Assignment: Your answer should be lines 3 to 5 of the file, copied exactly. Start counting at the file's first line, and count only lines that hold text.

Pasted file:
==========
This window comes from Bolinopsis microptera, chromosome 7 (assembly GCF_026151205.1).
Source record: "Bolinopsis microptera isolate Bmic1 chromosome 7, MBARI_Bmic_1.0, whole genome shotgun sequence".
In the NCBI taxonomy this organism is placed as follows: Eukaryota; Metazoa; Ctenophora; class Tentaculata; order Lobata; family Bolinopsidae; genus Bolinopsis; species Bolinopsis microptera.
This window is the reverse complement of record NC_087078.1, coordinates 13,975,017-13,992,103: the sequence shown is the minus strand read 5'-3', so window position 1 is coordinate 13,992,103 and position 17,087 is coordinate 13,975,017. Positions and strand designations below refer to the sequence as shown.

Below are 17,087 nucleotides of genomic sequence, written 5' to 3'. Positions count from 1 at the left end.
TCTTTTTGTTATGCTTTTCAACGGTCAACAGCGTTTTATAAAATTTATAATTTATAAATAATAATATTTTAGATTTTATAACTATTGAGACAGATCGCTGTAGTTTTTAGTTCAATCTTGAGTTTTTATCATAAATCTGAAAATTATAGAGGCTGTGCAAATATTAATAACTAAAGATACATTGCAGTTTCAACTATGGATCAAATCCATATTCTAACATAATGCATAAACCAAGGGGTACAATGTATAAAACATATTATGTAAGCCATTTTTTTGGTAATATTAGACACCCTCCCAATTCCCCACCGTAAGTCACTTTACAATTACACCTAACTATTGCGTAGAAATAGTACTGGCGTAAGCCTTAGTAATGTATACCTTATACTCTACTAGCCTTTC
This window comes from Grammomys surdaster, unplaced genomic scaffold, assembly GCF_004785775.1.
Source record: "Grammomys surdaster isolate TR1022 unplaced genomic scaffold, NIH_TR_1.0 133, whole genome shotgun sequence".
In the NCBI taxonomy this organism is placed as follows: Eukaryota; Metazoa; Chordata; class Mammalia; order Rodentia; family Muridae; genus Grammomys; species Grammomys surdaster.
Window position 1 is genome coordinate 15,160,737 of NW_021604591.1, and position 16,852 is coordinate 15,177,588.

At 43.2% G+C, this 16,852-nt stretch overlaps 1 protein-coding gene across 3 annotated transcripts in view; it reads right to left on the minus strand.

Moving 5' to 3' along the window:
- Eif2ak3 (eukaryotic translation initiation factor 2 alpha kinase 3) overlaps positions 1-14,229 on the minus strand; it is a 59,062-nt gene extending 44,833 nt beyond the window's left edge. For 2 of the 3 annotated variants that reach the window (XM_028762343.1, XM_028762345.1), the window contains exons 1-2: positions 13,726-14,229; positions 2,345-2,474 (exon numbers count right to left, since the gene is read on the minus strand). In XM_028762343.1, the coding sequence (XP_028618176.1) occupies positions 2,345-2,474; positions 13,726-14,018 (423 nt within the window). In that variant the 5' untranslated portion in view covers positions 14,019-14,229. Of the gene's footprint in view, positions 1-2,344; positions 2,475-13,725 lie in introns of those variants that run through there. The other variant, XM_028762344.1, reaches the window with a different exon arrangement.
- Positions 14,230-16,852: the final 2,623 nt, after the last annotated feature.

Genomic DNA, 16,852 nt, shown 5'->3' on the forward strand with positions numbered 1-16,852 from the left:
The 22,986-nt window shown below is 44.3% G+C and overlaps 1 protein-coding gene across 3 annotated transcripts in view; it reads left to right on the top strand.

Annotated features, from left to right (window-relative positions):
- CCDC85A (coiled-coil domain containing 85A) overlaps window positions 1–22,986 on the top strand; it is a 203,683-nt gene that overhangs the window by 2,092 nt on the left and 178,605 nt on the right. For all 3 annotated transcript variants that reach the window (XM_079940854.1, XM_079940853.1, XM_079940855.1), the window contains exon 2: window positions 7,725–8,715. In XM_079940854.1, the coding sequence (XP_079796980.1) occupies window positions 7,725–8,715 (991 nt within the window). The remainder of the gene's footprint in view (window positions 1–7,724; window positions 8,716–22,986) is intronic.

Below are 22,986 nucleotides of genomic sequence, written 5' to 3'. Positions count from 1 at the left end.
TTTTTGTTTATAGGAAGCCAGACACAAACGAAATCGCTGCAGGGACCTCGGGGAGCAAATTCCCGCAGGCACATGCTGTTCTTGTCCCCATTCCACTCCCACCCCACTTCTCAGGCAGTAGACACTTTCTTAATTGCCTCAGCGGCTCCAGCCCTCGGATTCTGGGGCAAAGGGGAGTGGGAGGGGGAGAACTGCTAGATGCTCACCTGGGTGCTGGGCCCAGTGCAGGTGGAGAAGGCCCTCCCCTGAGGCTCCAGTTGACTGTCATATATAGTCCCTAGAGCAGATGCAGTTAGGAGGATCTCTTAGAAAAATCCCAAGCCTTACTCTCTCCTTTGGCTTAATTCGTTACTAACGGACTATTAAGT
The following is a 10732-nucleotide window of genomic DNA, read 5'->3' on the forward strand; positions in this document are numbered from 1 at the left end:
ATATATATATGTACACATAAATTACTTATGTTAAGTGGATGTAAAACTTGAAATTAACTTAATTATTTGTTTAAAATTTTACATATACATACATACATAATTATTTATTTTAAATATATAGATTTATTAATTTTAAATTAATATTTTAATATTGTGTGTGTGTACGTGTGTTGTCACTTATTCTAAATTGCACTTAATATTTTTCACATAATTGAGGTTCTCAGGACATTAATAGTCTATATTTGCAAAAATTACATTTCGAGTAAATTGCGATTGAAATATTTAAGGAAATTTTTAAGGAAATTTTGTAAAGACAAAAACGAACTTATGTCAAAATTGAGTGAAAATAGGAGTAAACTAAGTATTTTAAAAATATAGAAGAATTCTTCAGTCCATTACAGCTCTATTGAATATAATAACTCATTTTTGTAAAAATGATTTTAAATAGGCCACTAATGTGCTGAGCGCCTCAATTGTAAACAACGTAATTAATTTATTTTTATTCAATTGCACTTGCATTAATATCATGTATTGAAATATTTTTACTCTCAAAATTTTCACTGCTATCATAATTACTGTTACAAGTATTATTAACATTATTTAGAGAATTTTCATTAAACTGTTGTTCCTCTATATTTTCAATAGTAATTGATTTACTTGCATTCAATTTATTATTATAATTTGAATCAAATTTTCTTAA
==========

In the NCBI taxonomy this organism is placed as follows: Eukaryota; Metazoa; Ctenophora; class Tentaculata; order Lobata; family Bolinopsidae; genus Bolinopsis; species Bolinopsis microptera.
This window is the reverse complement of record NC_087078.1, coordinates 13,975,017-13,992,103: the sequence shown is the minus strand read 5'-3', so window position 1 is coordinate 13,992,103 and position 17,087 is coordinate 13,975,017. Positions and strand designations below refer to the sequence as shown.

Below are 17,087 nucleotides of genomic sequence, written 5' to 3'. Positions count from 1 at the left end.